048A0510

graveyard shift

Graveyard Shift

Written by Korde Arrington Tuttle
Directed by Melissa Crespo
San Francisco Playhouse Sandbox Series

Senseless tragedy surrounds us daily, but rarely are we provided a glimpse into the lives and thoughts of the victim and perpetrator. Tuttle’s play, staged beautifully by director Melissa Crespo, follows two sets of people who’s lives will regretfully collide. Sam Jackson delivers a powerhouse performance as Janelle, a powerful, funny, black woman caught in a fateful, tragic event involving racism and sexism after a minor traffic stop.

We meet Janelle in her Chicago apartment, anxiously searching for her dream job. She’s visited by her long-distance boyfriend Kane (Rondrell McCormick) who would love nothing more than to make her his baby mamma and move back to Texas with her. Theirs is a beautiful love story, real and heartfelt. Simultaneously, we’re taken to the graveyard shift of a small police unit in Prairie View, Texas. Supervisor Trish (Gwen Loeb), lovelorn Elise (Amanda Farbstein) and inept, two-timing Brian (Max Carpenter).

Elise (Amanda Farbstein) and Trish (Gwen Loeb) push paper and gab.

We follow their dual situations; Janelle and Kane’s engagement, Janelle’s acceptance of her new job, their packing and relocation to Texas. Elise is pregnant by Brian but ready to move to Nashville to become a singer, Brian is on suspension for an unnamed transgression, Trish is the glue holding the department together.  The staging by Crespo is excellent keeping the two stories independent yet connected by the set and sometimes combined dialogue.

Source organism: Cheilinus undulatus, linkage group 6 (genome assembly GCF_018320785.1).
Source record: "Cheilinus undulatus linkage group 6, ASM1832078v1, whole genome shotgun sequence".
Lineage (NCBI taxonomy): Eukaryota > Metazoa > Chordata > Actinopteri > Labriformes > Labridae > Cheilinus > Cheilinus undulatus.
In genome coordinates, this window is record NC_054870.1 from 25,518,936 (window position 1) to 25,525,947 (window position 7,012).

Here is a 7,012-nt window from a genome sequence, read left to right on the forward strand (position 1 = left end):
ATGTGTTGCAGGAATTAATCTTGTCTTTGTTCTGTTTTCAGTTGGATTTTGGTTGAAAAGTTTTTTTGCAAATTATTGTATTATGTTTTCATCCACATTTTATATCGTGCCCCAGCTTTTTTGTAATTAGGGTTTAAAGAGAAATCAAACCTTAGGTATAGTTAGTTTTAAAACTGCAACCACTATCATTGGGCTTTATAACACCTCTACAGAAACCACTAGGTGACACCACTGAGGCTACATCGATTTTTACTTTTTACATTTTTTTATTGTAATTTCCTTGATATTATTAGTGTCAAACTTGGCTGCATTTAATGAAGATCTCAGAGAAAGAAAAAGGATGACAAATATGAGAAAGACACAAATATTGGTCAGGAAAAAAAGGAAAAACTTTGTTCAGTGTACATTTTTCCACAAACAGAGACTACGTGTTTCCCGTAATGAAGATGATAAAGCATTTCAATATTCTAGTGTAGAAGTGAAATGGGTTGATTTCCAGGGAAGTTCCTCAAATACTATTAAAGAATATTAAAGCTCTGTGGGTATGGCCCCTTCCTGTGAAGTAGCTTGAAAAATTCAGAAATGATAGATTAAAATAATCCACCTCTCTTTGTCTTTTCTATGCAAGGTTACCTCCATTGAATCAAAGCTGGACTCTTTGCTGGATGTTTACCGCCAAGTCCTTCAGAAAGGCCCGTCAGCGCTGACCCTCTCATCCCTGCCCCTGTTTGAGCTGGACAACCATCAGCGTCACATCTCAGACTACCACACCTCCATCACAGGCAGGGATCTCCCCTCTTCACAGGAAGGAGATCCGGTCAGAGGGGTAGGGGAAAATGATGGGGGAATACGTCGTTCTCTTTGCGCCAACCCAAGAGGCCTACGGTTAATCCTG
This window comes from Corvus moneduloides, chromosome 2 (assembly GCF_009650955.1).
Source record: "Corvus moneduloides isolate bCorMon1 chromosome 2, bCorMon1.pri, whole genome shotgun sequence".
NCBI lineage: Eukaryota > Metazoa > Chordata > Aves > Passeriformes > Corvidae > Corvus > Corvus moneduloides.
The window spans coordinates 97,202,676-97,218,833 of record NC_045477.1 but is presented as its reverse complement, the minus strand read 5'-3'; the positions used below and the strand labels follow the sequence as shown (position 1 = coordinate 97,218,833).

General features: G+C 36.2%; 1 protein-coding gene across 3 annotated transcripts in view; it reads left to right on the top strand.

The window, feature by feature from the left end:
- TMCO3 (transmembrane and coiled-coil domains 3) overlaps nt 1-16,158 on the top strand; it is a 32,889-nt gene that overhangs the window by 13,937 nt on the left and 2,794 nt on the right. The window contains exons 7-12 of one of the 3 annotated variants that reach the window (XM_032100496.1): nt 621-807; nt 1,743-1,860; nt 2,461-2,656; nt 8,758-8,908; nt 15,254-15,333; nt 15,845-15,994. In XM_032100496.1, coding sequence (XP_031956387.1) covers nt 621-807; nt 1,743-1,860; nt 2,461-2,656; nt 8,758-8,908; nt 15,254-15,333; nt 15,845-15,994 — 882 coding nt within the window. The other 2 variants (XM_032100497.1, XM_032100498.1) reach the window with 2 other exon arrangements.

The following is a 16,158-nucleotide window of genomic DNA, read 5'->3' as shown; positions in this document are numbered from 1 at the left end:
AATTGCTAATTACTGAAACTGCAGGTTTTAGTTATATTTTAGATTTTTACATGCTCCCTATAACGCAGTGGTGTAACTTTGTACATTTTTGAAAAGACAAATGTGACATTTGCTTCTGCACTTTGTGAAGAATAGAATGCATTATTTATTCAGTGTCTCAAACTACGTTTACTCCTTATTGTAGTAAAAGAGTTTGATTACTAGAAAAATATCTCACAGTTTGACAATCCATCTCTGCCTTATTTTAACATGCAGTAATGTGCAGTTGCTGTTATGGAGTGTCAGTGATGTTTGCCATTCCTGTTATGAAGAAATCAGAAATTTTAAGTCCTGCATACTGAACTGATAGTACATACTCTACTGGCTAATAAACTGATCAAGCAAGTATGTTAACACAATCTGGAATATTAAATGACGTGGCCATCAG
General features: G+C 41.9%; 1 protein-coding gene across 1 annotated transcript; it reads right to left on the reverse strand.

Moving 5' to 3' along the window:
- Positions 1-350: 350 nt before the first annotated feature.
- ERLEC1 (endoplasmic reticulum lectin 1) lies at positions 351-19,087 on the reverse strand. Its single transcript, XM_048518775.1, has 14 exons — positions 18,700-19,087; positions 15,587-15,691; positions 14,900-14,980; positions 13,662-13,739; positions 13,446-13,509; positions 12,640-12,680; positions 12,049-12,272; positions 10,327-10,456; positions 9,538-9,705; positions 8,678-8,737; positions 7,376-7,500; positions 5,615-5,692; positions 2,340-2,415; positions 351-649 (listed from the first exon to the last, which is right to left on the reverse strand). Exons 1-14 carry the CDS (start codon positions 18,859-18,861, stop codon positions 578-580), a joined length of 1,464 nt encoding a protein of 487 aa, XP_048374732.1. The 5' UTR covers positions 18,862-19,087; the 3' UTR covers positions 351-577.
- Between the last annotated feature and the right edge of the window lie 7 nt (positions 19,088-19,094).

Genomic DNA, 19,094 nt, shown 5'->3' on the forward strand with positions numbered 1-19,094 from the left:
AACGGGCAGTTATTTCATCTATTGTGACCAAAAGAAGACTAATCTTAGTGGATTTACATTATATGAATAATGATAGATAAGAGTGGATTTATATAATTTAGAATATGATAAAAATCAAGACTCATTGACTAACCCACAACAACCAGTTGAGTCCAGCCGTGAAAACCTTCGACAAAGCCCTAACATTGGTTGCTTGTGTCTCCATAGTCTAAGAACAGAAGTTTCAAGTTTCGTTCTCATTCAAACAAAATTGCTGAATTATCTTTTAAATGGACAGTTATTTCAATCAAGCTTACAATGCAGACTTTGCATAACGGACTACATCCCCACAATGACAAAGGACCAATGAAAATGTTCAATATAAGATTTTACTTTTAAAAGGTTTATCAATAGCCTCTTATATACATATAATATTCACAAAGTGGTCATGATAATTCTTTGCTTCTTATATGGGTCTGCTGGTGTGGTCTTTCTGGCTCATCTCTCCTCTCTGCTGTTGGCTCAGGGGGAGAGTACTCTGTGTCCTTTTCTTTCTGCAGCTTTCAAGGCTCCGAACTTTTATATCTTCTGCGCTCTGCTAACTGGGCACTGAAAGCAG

Kane (Rondrell McCormick) and Janell (Sam Jackson) discuss their relationship.

We know that somehow the two stories will converge, and the play takes a little too long for that to occur. Its disturbing that we also can anticipate what horrible event might occur, so inundated with these stories we’ve become. Two black people in the deep south – it screams confrontation and indeed Janelle and Brian’s lives intersect in tragedy.  Based on the true story of Sarah Bland, a 28-year-old African-American woman who was found hanged in a jail cell in Waller County, Texas, on July 13, 2015, three days after being arrested during a traffic stop, graveyard shift simply displays two divergent scenarios without drawing conclusions, allowing the viewer to take it in and make our own decisions.

Graveyard Shift continues through November 3rd, 2018 at Creativity Theater at the Children’s Creativity Museum, 221 Fourth Street, San Francisco. Tickets are available at www.sfplayhouse.org or by calling (415 677-9596).

Photos by Jessica Palopoli